House Speaker Nancy Pelosi (D-Calif.) has not received any succession information from the White House, an aide said.

The Trump administration is more or less following the pattern of previous administrations in providing medical updates about the president’s condition, and perhaps is being chary with some of the details, said John C. Fortier, director of government studies at the Bipartisan Policy Center.

“There is always some sort of reluctance,” he said. “How much do you share, especially with respect to transferring power. I don’t know how much people expect to be inside the doctor’s suite, but the modern practice of the doctor’s briefing goes back to [President Dwight D.] Eisenhower.”

Pence remained out of sight Saturday as Trump spent his first full day at the hospital.

The Fix’s Aaron Blake analyzes how the first presidential debate and President Trump’s positive coronavirus test could impact the final month of the campaign. (The Washington Post)

Trump praised the Walter Reed medical team via Twitter, and said he’s “feeling well.”

Earlier, his doctors described him as being in “exceptionally good spirits” and working from the presidential suite at the hospital, which includes an office. White House Chief of Staff Mark Meadows was somewhat less upbeat, saying Trump’s symptoms Friday were “very concerning.”

“We’re still not on a clear path yet to a full recovery,” Meadows said.

Questions about the severity of the president’s condition come after months in which Trump and his aides played down the deadly consequences of the virus, exaggerated claims about the administration’s effectiveness in dealing with the pandemic, seized on unproven or dangerous therapies and ignored public health advice about wearing face masks and limiting close human contact.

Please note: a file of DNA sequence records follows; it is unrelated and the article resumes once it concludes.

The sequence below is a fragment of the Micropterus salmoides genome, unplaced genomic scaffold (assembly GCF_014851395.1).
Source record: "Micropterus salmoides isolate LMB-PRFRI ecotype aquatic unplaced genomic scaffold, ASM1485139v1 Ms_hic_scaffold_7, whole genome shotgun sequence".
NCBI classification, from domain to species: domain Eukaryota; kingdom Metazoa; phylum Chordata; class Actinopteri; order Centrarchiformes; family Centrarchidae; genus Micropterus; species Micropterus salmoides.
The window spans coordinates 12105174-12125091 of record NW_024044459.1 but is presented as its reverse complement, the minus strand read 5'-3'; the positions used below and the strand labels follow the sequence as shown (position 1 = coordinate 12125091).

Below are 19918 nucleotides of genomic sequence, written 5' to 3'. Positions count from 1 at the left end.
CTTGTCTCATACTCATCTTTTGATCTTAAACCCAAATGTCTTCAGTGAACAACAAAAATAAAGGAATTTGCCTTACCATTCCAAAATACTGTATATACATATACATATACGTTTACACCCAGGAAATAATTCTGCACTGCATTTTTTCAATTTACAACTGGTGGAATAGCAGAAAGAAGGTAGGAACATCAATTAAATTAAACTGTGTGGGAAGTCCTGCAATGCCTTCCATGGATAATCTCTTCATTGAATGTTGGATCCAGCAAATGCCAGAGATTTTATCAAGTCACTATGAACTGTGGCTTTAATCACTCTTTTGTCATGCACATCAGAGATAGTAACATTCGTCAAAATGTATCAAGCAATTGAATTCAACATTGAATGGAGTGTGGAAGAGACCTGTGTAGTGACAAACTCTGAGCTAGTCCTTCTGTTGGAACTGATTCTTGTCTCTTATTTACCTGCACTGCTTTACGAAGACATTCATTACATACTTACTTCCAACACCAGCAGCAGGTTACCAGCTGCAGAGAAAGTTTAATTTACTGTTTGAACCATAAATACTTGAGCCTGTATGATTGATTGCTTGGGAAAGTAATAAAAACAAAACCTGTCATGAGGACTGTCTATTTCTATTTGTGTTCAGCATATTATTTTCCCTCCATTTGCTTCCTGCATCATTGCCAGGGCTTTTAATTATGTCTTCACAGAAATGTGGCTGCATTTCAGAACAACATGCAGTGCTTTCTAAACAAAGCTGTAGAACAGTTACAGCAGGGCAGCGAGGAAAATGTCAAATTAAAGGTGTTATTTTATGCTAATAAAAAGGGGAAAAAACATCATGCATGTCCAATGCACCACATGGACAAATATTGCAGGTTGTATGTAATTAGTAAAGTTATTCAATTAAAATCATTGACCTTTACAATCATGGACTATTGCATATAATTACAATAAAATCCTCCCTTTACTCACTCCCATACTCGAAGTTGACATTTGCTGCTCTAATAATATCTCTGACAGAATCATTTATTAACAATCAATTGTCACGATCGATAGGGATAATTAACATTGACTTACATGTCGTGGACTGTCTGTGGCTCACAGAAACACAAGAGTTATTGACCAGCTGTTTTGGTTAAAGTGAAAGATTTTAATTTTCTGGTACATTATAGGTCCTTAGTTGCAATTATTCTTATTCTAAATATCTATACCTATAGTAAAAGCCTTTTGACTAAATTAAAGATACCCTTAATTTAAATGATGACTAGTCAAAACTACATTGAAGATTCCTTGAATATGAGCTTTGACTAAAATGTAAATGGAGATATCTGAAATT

The most serious known health crisis of a sitting president since the assassination attempt on Ronald Reagan in 1981 also follows nearly four years in which Trump has broken or sidelined some of the machinery of government, while assuming ever greater unitary control.

The National Security Council staff has been slashed, the State Department’s authority curtailed, other government agencies reduced in size and influence. Trump complains that a “deep state” of semi-permanent government workers is thwarting his agenda, and has circumvented the normal channels of decision-making, especially in matters of national security and foreign policy.

Trump has lost infrastructure that could help him now, complicating the already fraught question of what would happen if he could not do the job, said John Gans, research director at the University of Pennsylvania’s Perry World House global policy center and author of a book about the history of the NSC.

“The modern national security system was largely created as a result of kind of similar situations, where you realize the humanity of the one person this entire system depends on,” Gans said, citing the assassination of President John F. Kennedy in 1963, the attempt on Reagan’s life and the Sept. 11, 2001, terrorist attacks.